Cat immunodeficiency virus
What is feline immunodeficiency virus?
Feline immunodeficiency virus (FIV) is the cat equivalent of HIV. It’s important to note that people can't be infected with FIV, while approximately 1-5% of cats carry the virus.
Once a cat is infected with FIV they remain so persistently for the rest of their life.
How is FIV spread in the cat community?
FIV is spread through fighting and biting, so it is seen more frequently in younger, non-sterilised cats with outdoor access, especially when they are establishing a territory.
It can also be spread through blood transfusions if the blood is not pre-screened.
What happens if cats are infected with feline immunodeficiency virus?
FIV progresses very slowly over several years, destroying the cat’s white blood cells – this means they lose their ability to fight disease. This reduction of the immune system results in susceptibility to secondary infection, while they will take longer to get over everyday illnesses and diseases.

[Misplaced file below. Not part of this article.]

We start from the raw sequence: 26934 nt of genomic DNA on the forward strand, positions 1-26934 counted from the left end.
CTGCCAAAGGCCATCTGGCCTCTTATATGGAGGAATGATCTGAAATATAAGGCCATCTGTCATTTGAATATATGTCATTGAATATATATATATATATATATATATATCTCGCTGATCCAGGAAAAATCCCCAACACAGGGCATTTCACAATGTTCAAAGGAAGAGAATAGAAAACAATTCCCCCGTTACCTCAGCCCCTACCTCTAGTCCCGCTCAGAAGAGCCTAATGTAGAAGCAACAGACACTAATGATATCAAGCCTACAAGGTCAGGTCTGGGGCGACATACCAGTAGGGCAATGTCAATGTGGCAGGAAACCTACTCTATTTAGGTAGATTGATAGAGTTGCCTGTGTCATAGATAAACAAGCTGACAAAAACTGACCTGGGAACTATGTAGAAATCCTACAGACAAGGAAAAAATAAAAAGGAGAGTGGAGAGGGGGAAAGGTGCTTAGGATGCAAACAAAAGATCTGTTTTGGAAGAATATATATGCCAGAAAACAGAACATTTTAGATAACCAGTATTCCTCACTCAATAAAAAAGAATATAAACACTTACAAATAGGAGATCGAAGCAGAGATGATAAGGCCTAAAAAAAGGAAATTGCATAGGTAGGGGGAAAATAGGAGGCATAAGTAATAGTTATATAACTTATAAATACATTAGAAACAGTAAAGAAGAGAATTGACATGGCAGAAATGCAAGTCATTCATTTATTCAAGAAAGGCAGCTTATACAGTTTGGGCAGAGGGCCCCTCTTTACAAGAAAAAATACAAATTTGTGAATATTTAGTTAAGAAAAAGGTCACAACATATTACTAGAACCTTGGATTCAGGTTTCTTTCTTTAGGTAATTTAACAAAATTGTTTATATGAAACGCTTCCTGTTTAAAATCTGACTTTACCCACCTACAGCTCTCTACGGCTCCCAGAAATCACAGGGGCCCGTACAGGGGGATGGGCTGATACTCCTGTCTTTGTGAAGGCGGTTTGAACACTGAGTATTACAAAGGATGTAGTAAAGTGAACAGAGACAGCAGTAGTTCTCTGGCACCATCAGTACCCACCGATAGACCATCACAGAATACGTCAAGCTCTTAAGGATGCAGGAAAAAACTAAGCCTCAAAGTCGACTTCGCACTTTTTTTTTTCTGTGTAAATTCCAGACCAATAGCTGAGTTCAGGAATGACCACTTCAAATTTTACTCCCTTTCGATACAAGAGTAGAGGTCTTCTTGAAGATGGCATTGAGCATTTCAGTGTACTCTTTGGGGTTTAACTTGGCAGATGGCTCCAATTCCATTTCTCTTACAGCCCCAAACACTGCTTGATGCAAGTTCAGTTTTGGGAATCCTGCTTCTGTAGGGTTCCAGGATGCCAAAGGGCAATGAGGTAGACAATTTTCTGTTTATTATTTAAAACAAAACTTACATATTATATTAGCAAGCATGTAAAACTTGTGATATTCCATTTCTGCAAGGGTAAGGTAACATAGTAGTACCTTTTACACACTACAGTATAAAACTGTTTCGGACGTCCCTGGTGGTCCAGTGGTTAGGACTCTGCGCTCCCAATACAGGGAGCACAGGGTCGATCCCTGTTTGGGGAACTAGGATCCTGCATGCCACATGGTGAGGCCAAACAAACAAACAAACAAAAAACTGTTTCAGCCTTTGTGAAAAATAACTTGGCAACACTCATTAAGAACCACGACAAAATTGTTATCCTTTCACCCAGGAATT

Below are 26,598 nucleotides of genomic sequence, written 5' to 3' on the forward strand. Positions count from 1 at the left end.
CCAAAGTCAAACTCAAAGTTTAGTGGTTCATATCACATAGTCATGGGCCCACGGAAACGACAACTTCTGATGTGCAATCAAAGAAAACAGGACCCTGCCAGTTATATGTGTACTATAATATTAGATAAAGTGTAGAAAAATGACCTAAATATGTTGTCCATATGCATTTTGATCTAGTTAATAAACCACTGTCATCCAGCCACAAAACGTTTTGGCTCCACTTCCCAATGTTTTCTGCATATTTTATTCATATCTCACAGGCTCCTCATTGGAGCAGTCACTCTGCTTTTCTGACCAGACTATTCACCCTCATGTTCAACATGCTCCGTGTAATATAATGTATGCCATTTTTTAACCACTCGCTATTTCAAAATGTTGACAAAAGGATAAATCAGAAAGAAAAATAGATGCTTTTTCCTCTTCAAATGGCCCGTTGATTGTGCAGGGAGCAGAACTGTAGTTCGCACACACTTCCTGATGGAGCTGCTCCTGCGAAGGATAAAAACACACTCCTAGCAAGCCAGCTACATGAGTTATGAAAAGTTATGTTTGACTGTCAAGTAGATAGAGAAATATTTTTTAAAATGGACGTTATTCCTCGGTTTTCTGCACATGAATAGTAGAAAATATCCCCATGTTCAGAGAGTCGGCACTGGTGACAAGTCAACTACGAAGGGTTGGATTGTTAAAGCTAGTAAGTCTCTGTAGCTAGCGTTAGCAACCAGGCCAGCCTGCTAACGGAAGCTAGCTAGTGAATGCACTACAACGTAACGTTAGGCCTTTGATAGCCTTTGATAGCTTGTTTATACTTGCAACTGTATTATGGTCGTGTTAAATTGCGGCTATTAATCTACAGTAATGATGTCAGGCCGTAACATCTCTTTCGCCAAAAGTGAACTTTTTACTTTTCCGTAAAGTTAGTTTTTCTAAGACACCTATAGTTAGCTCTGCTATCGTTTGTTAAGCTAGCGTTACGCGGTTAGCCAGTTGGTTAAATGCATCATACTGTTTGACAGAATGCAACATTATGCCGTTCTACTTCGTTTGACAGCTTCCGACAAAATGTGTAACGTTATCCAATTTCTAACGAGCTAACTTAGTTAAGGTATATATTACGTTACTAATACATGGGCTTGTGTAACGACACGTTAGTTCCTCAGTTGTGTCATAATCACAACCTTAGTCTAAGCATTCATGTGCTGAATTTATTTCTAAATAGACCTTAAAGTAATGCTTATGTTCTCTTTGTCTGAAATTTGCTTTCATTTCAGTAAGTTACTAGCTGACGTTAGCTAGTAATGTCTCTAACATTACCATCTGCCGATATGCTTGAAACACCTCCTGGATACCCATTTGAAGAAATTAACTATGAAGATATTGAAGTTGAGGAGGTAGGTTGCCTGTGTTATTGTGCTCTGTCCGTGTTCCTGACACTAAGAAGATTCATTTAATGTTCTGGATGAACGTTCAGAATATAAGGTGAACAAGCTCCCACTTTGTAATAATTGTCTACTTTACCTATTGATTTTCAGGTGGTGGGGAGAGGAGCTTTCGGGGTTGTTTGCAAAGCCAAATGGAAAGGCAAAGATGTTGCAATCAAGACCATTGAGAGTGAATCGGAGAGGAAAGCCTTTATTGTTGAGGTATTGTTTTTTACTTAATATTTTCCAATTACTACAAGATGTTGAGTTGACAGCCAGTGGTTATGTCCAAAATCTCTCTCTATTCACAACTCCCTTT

What are the symptoms of FIV?
A cat suffering from FIV will show several different symptoms. As an owner, you should pay particular attention to any:
Affected cats may also develop neurological disease and some cancers.
Are there tests to understand whether my cat has FIV?
Your vet will be able to determine whether your car or kitten has been infected with FIV through a blood test.
If my cat has FIV, should I consider euthanasia?
Having FIV is no reason for euthanasia, but sensible health precautions need to be followed and cats should not be allowed to roam free as they risk infecting other cats.
Can I get my cat or kitten vaccinated against FIV?
Unfortunately there is no vaccine against FIV available.